So can you tell us why you've moved into the I beam design as well? – We did some I beam stuff originally for lower horsepower applications and then recently we started doing some near net forged I beam rods for a little more power that, just less cost doing that way when you're doing near net Other than that that's really the only reason – Just for those that aren't aware, that near net that you're talking about, can you explain that in a little bit more detail, what's that actually mean? – That means we actually forged the rod very close to the final products We do machine about 90% of it and we leave the pocket of the eye section left as forged – So that just reduces your machining time, your machining costs and hence the cost of the finished rod? – That's correct

Our bullet line which is our budget line of rods that we do – Now you've also got another rod that you showed me off camera earlier which is kind of a combination of the best of both worlds I guess You've got an H beam design but you've also taken some I beam design aspects into that as well, can you tell us why you've done that and where the advantages are? – We did that, it's an H beam with some pockets underneath the pin and above the bearing and that helps disperse the loads from the 6 o'clock and the 12 o'clock positions around the parts so that it's not getting the hot spots that you're normally seeing – So more consistent bearing wear over time? – Yes correct – Alright so now that we've dealt with the H beam I beam and really what it sounds to me like is a lot of it out there in the greater industry is really just marketing ploy as much as anything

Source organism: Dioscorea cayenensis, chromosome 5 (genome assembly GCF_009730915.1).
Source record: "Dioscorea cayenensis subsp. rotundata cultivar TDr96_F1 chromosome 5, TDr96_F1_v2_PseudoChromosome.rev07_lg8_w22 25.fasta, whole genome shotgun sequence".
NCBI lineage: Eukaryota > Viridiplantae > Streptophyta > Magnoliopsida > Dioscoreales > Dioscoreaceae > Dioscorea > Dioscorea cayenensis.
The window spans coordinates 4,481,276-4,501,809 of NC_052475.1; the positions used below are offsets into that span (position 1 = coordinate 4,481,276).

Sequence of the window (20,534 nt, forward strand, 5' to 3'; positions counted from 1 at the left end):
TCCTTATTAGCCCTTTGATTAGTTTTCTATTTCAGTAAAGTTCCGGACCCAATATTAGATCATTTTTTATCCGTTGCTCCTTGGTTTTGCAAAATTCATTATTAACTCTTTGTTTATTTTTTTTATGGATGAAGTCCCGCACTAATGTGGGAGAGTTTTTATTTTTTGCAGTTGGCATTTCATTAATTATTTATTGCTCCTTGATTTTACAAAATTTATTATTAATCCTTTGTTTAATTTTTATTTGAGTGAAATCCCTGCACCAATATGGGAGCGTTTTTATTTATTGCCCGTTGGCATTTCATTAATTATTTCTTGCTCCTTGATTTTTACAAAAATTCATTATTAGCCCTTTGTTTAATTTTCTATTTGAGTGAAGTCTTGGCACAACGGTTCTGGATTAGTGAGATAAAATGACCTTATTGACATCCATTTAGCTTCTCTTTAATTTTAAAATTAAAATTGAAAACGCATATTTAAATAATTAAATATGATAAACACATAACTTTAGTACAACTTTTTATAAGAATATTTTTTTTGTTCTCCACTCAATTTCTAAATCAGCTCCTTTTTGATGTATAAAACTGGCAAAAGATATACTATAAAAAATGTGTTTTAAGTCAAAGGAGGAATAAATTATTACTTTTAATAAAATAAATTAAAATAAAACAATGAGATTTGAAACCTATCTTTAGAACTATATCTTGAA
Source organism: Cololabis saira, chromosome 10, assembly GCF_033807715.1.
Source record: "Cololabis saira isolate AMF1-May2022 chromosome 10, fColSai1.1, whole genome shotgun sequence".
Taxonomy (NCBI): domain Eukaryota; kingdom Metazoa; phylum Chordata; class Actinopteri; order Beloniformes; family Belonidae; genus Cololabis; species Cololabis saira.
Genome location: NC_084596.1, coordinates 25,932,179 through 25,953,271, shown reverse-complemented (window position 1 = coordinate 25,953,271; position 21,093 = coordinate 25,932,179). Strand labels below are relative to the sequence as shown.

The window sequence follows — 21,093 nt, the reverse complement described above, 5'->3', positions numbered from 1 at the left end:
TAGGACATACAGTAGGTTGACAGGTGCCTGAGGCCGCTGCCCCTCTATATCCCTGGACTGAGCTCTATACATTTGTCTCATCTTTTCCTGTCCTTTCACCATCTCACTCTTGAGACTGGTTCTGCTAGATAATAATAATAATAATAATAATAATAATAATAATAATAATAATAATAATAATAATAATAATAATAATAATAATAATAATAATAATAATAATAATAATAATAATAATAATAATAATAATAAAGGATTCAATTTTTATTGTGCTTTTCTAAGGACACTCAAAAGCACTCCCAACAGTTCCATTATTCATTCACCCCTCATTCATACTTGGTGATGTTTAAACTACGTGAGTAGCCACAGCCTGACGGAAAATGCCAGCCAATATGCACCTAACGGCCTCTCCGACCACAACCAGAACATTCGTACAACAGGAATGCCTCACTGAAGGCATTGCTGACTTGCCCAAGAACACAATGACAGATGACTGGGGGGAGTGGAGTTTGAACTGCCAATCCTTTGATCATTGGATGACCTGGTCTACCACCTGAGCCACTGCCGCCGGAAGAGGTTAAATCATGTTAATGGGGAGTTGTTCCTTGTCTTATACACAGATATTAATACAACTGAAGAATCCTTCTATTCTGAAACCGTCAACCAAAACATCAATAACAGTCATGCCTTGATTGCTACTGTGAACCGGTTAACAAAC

But I also wanna talk about another really hot topic which is how someone would select a rod for their particular application And I know that a lot of the rods that Carrillo are now producing have a horsepower rating on them but when it comes to selecting a rod it's really not the horsepower that's so critical so can you talk to us about what you really need to know? – Inertia load and compressive loads are important and that can be calculated using the bore stroke, RPM, piston assembly weight and then combining that with the connecting rod length and weight, we can determine if a rod is gonna be suitable for a given application That's also the same information you use for designing a connecting rod We do use the horsepower number but that's to determine how much cylinder pressure there is – So really what you're more interested in from a compressive aspect is the cylinder pressure